Date: Tuesday, December 8, 2020
Source: Project Cargo Journal
CMA CGM has informed its customers that it will not accept bookings for the transport of containers from Asia to Northern Europe for the time being. It is the latest development in an unprecedented situation which spurred DSV to charter three multipurpose vessels to ensure ample supply for its customers.
“Due to the strong demand for containers from Asia and the backlog in recent weeks, CMA CGM is informing you (…) about a booking stop in Asia-Northern Europe traffic for weeks 49, 50, and 51. The booking freeze concerns all transactions”, the French shipping company says in a circular to customers.
The decision seems to be related to the enormous shortage of containers, especially in China. This stems from the explosive growth in exports in the second half of the year when the Chinese factories started operating again after the lockdown in the second quarter. This in turn coincided with strong growth in consumer demand in Europe and the US and the traditional peak in the third quarter related to Christmas sales.
Thus far, CMA CGM seems to be the only major carrier to declare a booking freeze. Hapag-Lloyd, for example, is still accepting new bookings, but has announced a significant rate increase for Asia-Europe transport. As of December 15, the base rate will be USD 2,945 per TEU for Northern Europe and USD 3,330 for congested UK ports.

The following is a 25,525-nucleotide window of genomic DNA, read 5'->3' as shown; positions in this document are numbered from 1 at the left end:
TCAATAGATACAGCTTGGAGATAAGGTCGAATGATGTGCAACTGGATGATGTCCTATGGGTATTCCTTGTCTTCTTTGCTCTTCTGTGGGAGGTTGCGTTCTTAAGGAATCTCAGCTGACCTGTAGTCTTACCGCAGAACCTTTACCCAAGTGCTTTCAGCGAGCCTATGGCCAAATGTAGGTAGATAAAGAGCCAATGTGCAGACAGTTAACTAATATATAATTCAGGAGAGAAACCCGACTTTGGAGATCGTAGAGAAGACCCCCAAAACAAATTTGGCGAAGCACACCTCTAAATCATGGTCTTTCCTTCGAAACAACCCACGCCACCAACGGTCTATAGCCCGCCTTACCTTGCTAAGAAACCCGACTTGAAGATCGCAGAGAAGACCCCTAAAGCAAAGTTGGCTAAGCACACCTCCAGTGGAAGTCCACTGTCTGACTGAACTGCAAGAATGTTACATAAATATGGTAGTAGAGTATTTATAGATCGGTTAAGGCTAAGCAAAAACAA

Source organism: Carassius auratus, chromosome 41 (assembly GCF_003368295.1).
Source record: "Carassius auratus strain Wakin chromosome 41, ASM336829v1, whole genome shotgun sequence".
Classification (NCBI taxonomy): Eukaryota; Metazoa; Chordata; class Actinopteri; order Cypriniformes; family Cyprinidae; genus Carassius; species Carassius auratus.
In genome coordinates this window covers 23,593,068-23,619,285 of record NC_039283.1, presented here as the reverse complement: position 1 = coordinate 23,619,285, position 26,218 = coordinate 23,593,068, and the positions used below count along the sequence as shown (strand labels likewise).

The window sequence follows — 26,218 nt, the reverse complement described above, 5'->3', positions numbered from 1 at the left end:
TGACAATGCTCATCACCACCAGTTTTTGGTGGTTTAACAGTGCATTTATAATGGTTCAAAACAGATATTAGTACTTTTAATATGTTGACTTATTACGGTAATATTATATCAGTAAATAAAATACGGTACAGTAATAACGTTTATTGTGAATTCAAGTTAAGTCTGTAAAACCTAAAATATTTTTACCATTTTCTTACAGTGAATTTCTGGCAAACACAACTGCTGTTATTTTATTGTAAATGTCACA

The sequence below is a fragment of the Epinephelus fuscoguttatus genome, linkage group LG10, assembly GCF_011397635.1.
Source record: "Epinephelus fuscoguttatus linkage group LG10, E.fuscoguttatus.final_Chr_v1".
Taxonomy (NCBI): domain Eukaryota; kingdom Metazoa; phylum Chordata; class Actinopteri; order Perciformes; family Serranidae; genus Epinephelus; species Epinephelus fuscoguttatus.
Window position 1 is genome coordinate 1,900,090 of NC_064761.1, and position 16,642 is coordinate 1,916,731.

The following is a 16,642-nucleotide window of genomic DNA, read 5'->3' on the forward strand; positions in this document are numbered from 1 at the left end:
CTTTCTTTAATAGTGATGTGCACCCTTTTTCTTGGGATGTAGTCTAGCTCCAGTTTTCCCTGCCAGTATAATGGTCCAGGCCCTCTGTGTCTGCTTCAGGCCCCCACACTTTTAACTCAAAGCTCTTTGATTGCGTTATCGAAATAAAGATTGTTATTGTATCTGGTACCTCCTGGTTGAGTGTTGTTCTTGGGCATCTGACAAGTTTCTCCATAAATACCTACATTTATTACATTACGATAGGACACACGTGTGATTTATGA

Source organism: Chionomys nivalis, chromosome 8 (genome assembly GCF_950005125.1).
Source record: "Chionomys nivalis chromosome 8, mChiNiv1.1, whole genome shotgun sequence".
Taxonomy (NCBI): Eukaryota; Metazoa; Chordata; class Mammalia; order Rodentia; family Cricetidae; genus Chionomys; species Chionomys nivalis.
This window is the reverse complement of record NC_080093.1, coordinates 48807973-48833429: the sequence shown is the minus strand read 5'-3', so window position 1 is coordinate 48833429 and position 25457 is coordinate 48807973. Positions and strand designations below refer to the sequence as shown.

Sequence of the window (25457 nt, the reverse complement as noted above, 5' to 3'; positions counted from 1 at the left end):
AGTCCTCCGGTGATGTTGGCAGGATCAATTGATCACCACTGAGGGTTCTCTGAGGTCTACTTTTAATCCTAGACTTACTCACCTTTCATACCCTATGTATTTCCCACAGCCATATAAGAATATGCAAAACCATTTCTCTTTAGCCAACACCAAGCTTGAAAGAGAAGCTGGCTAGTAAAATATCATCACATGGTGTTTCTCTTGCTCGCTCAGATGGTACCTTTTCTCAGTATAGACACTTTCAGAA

Sharp price increases
The sharp price increases in recent months – shippers now pay on average almost three times more than a year ago – has raised many eyebrows. US regulator FMC has tightened up oversight of the three major container alliances and Chinese authorities have “requested” shipping companies to respect tariff ceilings. This has not been reported by China itself, but by CMA CGM.
The question is whether the booking stop will actually cost the shipping company a lot of cargo since the majority of the available capacity is booked in advance. However, the company will have to say “no” to spot bookings, which are booked at the last minute. The shipping company posted a staggering profit of USD 576 million in the third quarter, nearly thirteen times more than last year. In the quarterly report, the shipping company said it expected a further improvement in results for the fourth quarter.
The container industry finds itself in an extraordinary situation. Demand for container transport is extremely high, motivating some carriers to charter multipurpose tonnage to fill supply gaps. At the same, DSV, a major customer of the container carriers, has chartered its own multipurpose vessels to get containers from Asia to Europe.
“It’s important to emphasize that this is not a service, but three individual sailings from China to Denmark with chartered vessels. Each ship sails one trip”, DSV’s head of corporate communications told Danish shipping newspaper Shippingwatch. She added that this is an “extraordinary initiative driven by the extreme lack of [container] capacity in the market.”